For maps, latitude/longitude data, driving directions, satellite imagery, and topographic representations as well as weather conditions at this spring, go to Greg Johnson’s informative “Florida Springs Database” web site at the following address: http://www.ThisWaytothe.Net/springs/floridasprings.htm#Florida

The Alapaha Sink and Rise are what Samuel Taylor Coleridge was describing in his famous poem, Kubla Khan:

Where Alph, the sacred river, ran
Through caverns measureless to man
   Down to a sunless sea.
So twice five miles of fertile ground
With walls and towers were girdled round;
And there were gardens bright with sinuous rills,
Where blossomed many an incense-bearing tree;
And here were forests ancient as the hills,
Enfolding sunny spots of greenery.

But oh! that deep romantic chasm which slanted
Down the green hill athwart a cedarn cover!
A savage place! as holy and enchanted
As e’er beneath a waning moon was haunted
By woman wailing for her demon-lover!
And from this chasm, with ceaseless turmoil seething,
As if this earth in fast thick pants were breathing,
A mighty fountain momently was forced:
Amid whose swift half-intermitted burst
Huge fragments vaulted like rebounding hail,
Or chaffy grain beneath the thresher’s flail:
And mid these dancing rocks at once and ever
It flung up momently the sacred river.
Five miles meandering with a mazy motion
Through wood and dale the sacred river ran,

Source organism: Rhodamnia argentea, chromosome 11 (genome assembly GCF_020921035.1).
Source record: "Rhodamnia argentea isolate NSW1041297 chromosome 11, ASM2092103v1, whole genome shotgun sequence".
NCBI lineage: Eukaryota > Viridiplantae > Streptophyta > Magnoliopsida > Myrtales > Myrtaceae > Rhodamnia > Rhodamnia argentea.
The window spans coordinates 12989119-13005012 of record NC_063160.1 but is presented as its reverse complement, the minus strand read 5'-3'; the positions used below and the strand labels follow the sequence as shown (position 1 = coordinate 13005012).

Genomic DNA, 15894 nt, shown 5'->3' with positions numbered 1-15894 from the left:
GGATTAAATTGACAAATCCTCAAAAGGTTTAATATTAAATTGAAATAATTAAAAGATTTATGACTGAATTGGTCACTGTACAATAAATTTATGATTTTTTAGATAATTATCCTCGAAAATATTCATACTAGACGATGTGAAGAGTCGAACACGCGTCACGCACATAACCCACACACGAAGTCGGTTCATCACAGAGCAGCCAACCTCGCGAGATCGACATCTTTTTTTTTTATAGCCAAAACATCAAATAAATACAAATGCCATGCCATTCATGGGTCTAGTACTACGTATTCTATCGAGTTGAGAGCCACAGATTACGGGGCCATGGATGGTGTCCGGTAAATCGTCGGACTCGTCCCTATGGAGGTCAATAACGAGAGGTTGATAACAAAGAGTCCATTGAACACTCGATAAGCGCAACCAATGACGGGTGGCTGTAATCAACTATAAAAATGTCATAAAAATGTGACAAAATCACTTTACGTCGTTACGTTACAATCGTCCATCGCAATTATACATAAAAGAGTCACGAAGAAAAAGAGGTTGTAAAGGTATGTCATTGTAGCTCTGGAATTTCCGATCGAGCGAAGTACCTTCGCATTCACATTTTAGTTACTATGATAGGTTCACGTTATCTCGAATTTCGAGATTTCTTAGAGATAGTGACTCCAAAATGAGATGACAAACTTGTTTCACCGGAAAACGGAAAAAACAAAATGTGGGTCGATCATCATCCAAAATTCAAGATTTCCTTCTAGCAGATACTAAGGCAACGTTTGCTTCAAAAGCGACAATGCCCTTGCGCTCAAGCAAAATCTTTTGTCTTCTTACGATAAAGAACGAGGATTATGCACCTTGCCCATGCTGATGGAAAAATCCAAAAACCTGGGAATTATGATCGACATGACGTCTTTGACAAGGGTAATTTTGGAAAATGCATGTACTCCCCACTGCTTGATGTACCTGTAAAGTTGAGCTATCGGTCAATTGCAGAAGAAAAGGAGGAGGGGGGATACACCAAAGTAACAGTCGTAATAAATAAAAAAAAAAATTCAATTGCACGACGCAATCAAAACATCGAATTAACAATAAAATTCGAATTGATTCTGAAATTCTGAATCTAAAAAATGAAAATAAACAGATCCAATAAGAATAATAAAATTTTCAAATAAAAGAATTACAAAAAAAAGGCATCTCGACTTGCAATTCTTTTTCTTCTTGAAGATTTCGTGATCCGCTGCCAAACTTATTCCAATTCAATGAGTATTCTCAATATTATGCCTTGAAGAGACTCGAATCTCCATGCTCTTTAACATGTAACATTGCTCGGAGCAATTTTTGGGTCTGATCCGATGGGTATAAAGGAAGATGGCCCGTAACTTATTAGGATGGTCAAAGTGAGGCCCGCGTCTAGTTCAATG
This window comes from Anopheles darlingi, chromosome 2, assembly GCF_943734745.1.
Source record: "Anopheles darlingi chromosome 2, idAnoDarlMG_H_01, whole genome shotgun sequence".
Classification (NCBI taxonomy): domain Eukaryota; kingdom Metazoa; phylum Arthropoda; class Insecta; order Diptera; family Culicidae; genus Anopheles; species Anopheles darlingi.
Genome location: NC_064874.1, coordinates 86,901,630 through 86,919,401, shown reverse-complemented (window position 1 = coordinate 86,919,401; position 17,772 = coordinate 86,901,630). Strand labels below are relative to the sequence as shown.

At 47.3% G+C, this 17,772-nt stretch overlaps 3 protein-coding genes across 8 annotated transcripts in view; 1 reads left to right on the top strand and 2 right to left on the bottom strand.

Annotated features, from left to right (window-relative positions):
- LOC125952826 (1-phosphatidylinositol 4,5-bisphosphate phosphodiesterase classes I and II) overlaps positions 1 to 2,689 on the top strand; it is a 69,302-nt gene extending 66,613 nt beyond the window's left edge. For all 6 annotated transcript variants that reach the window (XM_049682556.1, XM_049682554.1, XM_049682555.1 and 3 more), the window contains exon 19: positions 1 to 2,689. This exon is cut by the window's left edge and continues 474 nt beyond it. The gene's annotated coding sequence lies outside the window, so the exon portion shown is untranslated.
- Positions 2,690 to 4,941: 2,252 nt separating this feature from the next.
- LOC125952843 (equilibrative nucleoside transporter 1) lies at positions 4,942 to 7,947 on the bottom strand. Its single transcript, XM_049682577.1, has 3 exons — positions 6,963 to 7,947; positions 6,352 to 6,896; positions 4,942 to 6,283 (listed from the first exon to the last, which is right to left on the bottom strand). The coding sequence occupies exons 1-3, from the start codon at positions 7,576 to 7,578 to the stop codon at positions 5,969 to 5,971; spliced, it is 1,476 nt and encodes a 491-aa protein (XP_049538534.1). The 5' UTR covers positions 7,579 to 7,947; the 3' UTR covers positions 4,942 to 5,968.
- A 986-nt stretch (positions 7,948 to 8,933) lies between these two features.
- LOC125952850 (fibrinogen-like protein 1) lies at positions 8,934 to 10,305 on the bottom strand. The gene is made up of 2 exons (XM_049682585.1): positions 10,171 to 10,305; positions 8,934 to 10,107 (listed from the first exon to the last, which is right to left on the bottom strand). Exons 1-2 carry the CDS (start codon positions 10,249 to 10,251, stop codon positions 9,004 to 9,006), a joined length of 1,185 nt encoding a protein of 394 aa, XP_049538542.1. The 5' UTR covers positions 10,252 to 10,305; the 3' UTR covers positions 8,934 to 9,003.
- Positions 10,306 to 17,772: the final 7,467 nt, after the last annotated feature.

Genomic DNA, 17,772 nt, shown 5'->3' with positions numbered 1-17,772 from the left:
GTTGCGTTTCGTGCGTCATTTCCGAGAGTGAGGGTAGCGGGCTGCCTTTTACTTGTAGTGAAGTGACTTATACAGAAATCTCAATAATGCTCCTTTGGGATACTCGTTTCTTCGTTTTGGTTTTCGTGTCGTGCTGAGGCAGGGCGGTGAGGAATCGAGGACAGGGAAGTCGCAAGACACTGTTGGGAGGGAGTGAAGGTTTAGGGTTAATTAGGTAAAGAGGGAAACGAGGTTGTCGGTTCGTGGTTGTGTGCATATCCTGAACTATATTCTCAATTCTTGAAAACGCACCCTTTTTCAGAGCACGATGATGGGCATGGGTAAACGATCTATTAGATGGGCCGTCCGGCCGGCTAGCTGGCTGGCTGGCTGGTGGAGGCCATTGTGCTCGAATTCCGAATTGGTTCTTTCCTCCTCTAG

Then reached the caverns measureless to man,
And sank in tumult to a lifeless ocean; ….

Coleridge read about the Alapaha River in the Travels of William Bartram, describing his trip of 1773-1777, with allusions to previous trip. The online Bartram Trail write about the effect of William Bartram’s Travels on the English Romantics:

Bartram was describing not merely the New World, but one of its most exotic regions, the subtropical forests, rivers, and savannas that were so unlike the tame English countryside

It’s not totally clear that Bartram ever actually crossed the Alapaha River, and the other candidate for the Alph is the Santa Fe River in Florida, another tributary of the Suwannee River. But Alph sure looks like Alapaha with a few letters missing….

Both Alapaha and Santa Fe go underground where they encounter the Ocala Platform, an area of higher limestone in west central Florida. Their downstream river, the Suwannee, flows through the Ocala Platform without going underground.

Here is a related passage from Bartram’s Travels, page 175:

BEHOLD now at still evening, the sun yet streaking the embroidered savannas, armies of fish pursuing their pilgrimage to the grand pellucid fountain, and when here arrived, all quiet and peaceable, encircle the little cerulean hemisphere, descend into the dark caverns of the earth; where probably they are separated from each other, by innumerable paths, or secret rocky avenues; and after encountering various obstacles, and beholding new and unthought of scenes of pleasure and disgust, after many days absence from the surface of the world, emerge again from the dreary vaults, and appear exulting in gladness, and sporting in the transparent waters of some far distant lake.

8 thoughts on “Underground